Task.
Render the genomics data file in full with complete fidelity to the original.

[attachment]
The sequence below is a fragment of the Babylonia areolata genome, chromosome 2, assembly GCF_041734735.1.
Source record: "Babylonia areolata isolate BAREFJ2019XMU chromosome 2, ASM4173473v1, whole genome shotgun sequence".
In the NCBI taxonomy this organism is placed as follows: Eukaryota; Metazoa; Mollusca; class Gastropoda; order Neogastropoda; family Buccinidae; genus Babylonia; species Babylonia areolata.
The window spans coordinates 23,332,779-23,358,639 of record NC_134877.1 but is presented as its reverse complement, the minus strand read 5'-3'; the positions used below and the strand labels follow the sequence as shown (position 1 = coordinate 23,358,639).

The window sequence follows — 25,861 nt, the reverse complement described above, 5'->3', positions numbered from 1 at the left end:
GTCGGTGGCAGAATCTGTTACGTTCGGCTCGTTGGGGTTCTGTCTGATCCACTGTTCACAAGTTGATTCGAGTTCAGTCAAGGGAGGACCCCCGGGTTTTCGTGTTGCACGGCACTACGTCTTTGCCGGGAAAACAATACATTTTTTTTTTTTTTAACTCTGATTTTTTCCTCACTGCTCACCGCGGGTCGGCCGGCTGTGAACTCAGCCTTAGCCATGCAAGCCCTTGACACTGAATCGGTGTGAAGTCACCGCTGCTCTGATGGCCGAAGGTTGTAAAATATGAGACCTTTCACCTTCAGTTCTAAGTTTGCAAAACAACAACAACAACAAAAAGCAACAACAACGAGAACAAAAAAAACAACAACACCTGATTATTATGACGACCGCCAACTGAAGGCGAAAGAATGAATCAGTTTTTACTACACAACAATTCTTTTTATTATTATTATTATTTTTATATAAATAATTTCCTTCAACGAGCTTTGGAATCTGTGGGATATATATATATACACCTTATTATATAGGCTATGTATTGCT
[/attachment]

The sequence below is a fragment of the Babylonia areolata genome, chromosome 2, assembly GCF_041734735.1.
Source record: "Babylonia areolata isolate BAREFJ2019XMU chromosome 2, ASM4173473v1, whole genome shotgun sequence".
In the NCBI taxonomy this organism is placed as follows: Eukaryota; Metazoa; Mollusca; class Gastropoda; order Neogastropoda; family Buccinidae; genus Babylonia; species Babylonia areolata.
The window spans coordinates 23,332,779-23,358,639 of record NC_134877.1 but is presented as its reverse complement, the minus strand read 5'-3'; the positions used below and the strand labels follow the sequence as shown (position 1 = coordinate 23,358,639).

The window sequence follows — 25,861 nt, the reverse complement described above, 5'->3', positions numbered from 1 at the left end:
GTCGGTGGCAGAATCTGTTACGTTCGGCTCGTTGGGGTTCTGTCTGATCCACTGTTCACAAGTTGATTCGAGTTCAGTCAAGGGAGGACCCCCGGGTTTTCGTGTTGCACGGCACTACGTCTTTGCCGGGAAAACAATACATTTTTTTTTTTTTTAACTCTGATTTTTTCCTCACTGCTCACCGCGGGTCGGCCGGCTGTGAACTCAGCCTTAGCCATGCAAGCCCTTGACACTGAATCGGTGTGAAGTCACCGCTGCTCTGATGGCCGAAGGTTGTAAAATATGAGACCTTTCACCTTCAGTTCTAAGTTTGCAAAACAACAACAACAACAAAAAGCAACAACAACGAGAACAAAAAAAACAACAACACCTGATTATTATGACGACCGCCAACTGAAGGCGAAAGAATGAATCAGTTTTTACTACACAACAATTCTTTTTATTATTATTATTATTTTTATATAAATAATTTCCTTCAACGAGCTTTGGAATCTGTGGGATATATATATATACACCTTATTATATAGGCTATGTATTGCT